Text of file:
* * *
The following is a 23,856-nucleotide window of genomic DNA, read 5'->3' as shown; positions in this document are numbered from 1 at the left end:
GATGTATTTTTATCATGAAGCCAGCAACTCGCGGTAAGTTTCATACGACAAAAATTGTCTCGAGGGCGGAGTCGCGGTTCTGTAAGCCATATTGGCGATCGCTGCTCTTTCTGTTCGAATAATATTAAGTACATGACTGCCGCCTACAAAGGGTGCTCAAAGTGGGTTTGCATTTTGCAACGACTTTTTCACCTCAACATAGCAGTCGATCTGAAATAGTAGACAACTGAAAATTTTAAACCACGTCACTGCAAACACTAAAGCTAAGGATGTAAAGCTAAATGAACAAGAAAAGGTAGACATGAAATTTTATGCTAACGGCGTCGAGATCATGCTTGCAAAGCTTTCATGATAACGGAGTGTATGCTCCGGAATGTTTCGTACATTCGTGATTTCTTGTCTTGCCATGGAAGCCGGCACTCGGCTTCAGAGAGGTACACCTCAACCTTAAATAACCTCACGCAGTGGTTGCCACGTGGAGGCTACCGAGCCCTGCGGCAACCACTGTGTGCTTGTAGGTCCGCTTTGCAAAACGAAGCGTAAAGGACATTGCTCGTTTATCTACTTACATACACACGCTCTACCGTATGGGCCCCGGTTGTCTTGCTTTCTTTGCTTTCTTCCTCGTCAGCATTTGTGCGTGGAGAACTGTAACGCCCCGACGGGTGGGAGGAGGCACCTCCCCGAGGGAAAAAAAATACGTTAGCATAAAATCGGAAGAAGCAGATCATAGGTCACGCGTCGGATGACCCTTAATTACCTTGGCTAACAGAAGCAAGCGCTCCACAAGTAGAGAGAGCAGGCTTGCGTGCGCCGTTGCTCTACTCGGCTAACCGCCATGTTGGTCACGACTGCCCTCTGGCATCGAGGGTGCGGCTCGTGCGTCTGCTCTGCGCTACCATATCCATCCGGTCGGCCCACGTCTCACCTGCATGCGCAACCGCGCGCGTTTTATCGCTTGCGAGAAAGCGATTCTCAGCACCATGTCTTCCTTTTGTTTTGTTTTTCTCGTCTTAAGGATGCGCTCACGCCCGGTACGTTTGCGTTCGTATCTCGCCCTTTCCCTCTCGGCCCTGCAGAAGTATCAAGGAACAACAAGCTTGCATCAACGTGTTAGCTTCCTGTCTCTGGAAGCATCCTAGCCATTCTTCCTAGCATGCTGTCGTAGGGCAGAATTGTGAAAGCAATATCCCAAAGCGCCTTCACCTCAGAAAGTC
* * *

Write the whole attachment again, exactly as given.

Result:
The following is a 23,856-nucleotide window of genomic DNA, read 5'->3' as shown; positions in this document are numbered from 1 at the left end:
GATGTATTTTTATCATGAAGCCAGCAACTCGCGGTAAGTTTCATACGACAAAAATTGTCTCGAGGGCGGAGTCGCGGTTCTGTAAGCCATATTGGCGATCGCTGCTCTTTCTGTTCGAATAATATTAAGTACATGACTGCCGCCTACAAAGGGTGCTCAAAGTGGGTTTGCATTTTGCAACGACTTTTTCACCTCAACATAGCAGTCGATCTGAAATAGTAGACAACTGAAAATTTTAAACCACGTCACTGCAAACACTAAAGCTAAGGATGTAAAGCTAAATGAACAAGAAAAGGTAGACATGAAATTTTATGCTAACGGCGTCGAGATCATGCTTGCAAAGCTTTCATGATAACGGAGTGTATGCTCCGGAATGTTTCGTACATTCGTGATTTCTTGTCTTGCCATGGAAGCCGGCACTCGGCTTCAGAGAGGTACACCTCAACCTTAAATAACCTCACGCAGTGGTTGCCACGTGGAGGCTACCGAGCCCTGCGGCAACCACTGTGTGCTTGTAGGTCCGCTTTGCAAAACGAAGCGTAAAGGACATTGCTCGTTTATCTACTTACATACACACGCTCTACCGTATGGGCCCCGGTTGTCTTGCTTTCTTTGCTTTCTTCCTCGTCAGCATTTGTGCGTGGAGAACTGTAACGCCCCGACGGGTGGGAGGAGGCACCTCCCCGAGGGAAAAAAAATACGTTAGCATAAAATCGGAAGAAGCAGATCATAGGTCACGCGTCGGATGACCCTTAATTACCTTGGCTAACAGAAGCAAGCGCTCCACAAGTAGAGAGAGCAGGCTTGCGTGCGCCGTTGCTCTACTCGGCTAACCGCCATGTTGGTCACGACTGCCCTCTGGCATCGAGGGTGCGGCTCGTGCGTCTGCTCTGCGCTACCATATCCATCCGGTCGGCCCACGTCTCACCTGCATGCGCAACCGCGCGCGTTTTATCGCTTGCGAGAAAGCGATTCTCAGCACCATGTCTTCCTTTTGTTTTGTTTTTCTCGTCTTAAGGATGCGCTCACGCCCGGTACGTTTGCGTTCGTATCTCGCCCTTTCCCTCTCGGCCCTGCAGAAGTATCAAGGAACAACAAGCTTGCATCAACGTGTTAGCTTCCTGTCTCTGGAAGCATCCTAGCCATTCTTCCTAGCATGCTGTCGTAGGGCAGAATTGTGAAAGCAATATCCCAAAGCGCCTTCACCTCAGAAAGTC